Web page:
Ground Report: Promises scribbled on water, Pawan Kalyan’s glitzy blitz in Pithapuram

Since 1951, Pithapuram has been grappling with longstanding issues, including water scarcity, mismanagement in flood control, and large-scale sea erosion.

ByBhaskar Basava

Published May 10, 2024 | 7:26 PMUpdatedMay 11, 2024 | 12:18 PM

Samudra Putrulu gazing at the sea from the last row of huts. (South First)

Fishermen have a covenant with water. The boats are secured on the shore, and men sit around, repairing the fishing nets spread on the beach. In between, they helped the womenfolk with household chores, a rarity in other months of the year.

The spawning season has commenced, and the Samudra Putrulu — sons of the sea — stayed on land, honouring the covenant. Some are seen waiting with kalash, the traditional containers, near the village’s only water tank, to see the tap running.

A sudden commotion denoted the tap coming live, with the villagers of Uppada jostling to collect water from their only source. For the villagers of Uppada and Aminabada in the Pithapuram Assembly constituency, life revolves around water — the sea and the water tank.

The sea often — now at regular intervals — breaches the unsaid and unwritten covenant, sending its waves roaring and crashing on the beach, taking away part of the coast with it. The helpless fishermen are then forced to watch the sea claiming their huts.

Uppada’s Beach Road stands testimony to the sea’s fury. Despite a battlement-like seawall running along it, the road looked battered, the scars it had earned in the battle with the sea.

It is an irony wrapped in a paradox. The villages lining the coast have to wait at taps for hours to get water, the elixir of life, even as the sea houses millions of lives.

Along the coast in fishermen’s villages, life goes on with its natural ebb and flow.

Ground Report: Pulivendula’s health and uranium concerns deepen

Preserver and destroyer

The sea is the creator, the preserver, and the destroyer, all rolled into one for the villagers.

The only water tank in Uppada village, Pithapuram. (South First)

The only water tank in Uppada village, Pithapuram. (South First)

About a dozen fishermen were idling under the shade on the beach. One of them pointed at the sea, barely 30 metres away. “The movie, Uppena, was filmed there. Now the location is underwater,” he drew attention to the sea erosion that has been eating up the shore.

Romantic drama Uppena (high tide) depicted the love affair of a fisherman, coincidentally, during a spawning season. The 2021 Telugu movie went on to win the National Film Award for Best Feature Film in Telugu.

Sea erosion has forced fishermen to move further inland, and at least 150-200 houses have been taken away by advancing waters. Despite the rapid pace of coastal erosion, many fishermen continue to live in huts abutting the sea, hoping for government support.

The sea is their provider. They can’t move far, since their existence is dependent on the sea that destroys their huts.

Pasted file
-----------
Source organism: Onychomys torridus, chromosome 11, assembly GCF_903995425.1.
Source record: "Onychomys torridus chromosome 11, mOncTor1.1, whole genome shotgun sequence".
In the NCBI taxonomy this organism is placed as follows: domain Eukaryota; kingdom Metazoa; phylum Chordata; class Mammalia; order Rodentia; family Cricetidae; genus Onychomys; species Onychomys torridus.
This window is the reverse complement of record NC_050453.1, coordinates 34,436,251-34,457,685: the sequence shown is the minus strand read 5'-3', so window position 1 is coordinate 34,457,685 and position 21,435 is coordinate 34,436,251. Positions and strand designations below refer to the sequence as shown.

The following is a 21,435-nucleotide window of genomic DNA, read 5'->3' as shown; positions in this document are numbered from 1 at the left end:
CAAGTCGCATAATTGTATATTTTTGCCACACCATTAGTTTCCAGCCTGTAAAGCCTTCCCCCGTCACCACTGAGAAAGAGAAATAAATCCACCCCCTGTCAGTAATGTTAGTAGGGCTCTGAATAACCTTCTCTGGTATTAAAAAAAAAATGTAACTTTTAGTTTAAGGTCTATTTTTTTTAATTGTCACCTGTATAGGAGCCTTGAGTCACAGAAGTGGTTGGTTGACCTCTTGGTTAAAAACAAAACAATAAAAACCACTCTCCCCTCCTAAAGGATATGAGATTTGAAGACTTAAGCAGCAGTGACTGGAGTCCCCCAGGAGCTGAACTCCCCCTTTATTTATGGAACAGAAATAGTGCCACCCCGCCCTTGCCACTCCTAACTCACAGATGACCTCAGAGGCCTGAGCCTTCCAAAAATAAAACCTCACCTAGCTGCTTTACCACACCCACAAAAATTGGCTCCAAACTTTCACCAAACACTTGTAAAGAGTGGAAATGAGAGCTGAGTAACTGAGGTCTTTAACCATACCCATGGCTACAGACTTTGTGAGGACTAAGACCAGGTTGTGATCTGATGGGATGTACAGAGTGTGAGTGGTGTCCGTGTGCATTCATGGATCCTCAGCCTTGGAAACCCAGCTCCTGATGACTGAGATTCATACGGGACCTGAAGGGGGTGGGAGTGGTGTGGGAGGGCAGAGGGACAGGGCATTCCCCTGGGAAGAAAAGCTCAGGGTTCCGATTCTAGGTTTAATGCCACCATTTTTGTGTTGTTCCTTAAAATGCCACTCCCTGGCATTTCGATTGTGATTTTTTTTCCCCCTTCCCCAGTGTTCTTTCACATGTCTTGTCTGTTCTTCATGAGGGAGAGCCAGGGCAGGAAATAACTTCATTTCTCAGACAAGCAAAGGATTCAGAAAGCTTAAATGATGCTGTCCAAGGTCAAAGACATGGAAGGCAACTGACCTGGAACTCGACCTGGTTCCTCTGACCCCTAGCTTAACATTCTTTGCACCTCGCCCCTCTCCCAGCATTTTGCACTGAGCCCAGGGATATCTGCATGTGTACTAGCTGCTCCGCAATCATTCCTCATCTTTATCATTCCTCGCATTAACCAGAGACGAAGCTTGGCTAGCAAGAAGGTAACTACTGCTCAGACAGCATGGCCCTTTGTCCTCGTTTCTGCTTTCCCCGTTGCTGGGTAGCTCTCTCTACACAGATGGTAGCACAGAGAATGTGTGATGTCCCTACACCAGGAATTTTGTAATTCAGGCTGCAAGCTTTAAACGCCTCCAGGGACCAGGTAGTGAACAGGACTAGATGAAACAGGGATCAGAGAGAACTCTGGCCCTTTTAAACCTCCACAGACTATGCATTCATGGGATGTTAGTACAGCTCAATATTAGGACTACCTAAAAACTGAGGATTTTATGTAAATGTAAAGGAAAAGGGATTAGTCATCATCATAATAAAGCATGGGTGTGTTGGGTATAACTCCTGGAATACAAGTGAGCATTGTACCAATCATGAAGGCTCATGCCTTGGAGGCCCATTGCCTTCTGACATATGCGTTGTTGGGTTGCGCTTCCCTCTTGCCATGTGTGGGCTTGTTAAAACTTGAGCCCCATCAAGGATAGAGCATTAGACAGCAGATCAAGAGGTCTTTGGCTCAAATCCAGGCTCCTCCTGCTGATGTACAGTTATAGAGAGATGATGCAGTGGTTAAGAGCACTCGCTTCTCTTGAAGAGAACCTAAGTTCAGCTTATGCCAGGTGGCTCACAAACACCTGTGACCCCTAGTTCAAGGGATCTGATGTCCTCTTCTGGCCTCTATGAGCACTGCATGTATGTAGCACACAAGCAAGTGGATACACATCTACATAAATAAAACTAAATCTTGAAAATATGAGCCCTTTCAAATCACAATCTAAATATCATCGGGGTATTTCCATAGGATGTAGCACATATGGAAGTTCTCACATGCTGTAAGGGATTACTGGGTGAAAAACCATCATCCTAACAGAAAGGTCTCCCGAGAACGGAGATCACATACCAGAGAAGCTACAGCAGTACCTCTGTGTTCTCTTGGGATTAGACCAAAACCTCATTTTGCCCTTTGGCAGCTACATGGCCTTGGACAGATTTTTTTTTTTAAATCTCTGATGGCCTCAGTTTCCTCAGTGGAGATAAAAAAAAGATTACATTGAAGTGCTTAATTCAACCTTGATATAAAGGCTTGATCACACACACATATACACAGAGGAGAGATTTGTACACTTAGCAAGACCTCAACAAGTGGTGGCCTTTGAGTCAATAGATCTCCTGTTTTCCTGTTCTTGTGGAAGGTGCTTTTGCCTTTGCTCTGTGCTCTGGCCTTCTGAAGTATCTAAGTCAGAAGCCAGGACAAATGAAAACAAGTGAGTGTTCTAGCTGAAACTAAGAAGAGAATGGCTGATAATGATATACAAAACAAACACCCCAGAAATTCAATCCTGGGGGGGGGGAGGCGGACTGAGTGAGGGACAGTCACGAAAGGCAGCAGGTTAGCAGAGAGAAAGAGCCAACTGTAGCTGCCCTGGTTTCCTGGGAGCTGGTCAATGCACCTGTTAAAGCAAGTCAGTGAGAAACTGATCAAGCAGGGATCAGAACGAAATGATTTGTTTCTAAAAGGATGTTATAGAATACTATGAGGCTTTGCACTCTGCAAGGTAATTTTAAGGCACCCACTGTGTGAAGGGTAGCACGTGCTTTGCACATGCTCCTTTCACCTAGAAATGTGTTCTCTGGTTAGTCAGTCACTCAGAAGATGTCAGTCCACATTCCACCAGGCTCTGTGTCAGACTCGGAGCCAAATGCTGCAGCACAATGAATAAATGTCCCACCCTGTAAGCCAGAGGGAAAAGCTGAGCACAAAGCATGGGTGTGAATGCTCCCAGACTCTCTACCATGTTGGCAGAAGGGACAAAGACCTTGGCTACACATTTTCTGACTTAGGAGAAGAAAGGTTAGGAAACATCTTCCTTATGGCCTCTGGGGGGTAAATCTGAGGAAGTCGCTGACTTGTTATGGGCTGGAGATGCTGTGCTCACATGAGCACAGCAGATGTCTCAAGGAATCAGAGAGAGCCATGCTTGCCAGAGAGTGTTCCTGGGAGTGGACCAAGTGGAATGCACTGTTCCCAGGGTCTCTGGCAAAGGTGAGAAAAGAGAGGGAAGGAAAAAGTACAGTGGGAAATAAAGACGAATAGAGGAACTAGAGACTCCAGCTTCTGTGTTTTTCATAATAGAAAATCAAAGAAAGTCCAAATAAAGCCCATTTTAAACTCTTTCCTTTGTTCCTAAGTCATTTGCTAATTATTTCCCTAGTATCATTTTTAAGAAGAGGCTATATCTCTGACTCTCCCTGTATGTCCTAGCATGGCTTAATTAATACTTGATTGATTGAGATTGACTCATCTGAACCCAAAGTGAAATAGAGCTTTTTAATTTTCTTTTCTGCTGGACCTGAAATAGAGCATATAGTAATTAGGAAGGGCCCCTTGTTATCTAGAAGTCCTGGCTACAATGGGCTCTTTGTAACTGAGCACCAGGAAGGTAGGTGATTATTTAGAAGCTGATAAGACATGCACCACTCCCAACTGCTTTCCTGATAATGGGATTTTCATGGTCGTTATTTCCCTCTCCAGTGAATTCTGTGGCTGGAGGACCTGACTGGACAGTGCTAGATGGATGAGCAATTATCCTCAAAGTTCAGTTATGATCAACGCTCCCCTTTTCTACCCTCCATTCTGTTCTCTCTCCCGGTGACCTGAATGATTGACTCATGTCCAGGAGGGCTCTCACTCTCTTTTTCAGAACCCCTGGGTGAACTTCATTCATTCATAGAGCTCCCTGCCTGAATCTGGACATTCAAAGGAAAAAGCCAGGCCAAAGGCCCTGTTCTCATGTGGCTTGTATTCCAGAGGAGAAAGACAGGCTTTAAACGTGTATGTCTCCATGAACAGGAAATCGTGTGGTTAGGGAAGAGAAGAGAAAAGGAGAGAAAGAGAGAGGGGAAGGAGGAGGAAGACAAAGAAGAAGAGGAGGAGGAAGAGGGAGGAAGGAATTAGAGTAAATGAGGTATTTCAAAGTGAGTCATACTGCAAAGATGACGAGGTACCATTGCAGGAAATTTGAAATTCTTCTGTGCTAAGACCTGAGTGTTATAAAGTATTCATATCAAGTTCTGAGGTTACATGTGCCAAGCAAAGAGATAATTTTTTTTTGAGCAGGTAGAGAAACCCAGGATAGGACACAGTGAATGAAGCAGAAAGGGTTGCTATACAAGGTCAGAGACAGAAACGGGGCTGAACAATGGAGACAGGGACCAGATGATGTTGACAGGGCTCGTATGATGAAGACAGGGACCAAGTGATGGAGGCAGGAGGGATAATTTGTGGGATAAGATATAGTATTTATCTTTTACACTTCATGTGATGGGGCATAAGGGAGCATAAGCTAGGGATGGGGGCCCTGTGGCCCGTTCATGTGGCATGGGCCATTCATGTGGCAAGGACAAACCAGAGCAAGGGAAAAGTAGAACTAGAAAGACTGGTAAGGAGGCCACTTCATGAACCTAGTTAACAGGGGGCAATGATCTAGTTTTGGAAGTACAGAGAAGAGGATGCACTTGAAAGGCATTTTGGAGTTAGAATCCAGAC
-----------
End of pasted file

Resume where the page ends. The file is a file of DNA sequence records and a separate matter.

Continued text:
Once again, it is election time, the season in which promises spawn, and as the fishermen say, die before long.

Ground Report: Political shifts, promises mark Lok Sabha race for Warangal

Sea of uncertainty 

“We are staring at uncertainty as our repeated requests for geotextile tube protection against sea erosion are being ignored. Some effort was made in 2007, but they were washed away along with several,” he said.

Bedi Satyavati, along with her granddaughter and husband, pose for a picture. (South First)

Bedi Satyavati with her husband and their granddaughter. (South First)

Kare Rambabu and Vasupilli Vijay further told South First that they sleep in small huts on the shore. “Forget having our own houses,” they said. “All we ask for is protection from coastal erosion.”

The men pointed to a spot more than a hundred metres away, where they had to relocate to escape the rising waters.

“How much farther should we move? This is our profession, this is our base. We can’t leave this place and survive by doing something else or in another town,” they added.

Bedi Satyavati raised another water-related problem. Accessing potable water is like reaching for the moon, she said.

“We keep waiting for government support, but it’s non-existent,” she said. The woman digs into her meagre savings to buy water to quench the thirst of her children.

Ground Report: Scant job opportunities in Kuppam make life easier for Bengalureans

Changing issues of Pithapuram

The landscape changes as the road passes through Pithapuram Town and nears the Gollaprolu mandal. Lush green farmlands add to the overall verdancy of Gollaprolu village.

Petrichor filled the nostrils as the village received a cool shower. Around 10 farmers, who had just finished harvesting, stood in the rain, enjoying each drop of respite from the scorching sun. Their discussion that revolved around tilling the fields soon changed to monsoon.

If coastal erosion was the main concern along the coast, the farmers of Gollaprolu were worried about floods that unfailingly kept a date with the village every monsoon.

Floods, the farmers said, became regular after the construction of the Yeleru Reservoir. The reservoir discharges heavy volumes during rains, inundating more than 10,000 acres of farmlands in the villages.

Ground Report: Silent screams of farmers, weavers may have final say in Mangalagiri

Promises written on water

The farmers blamed inadequate and incomplete drainage facilities for the flooding. They said they had to wade several kilometres to reach their fields during the rains.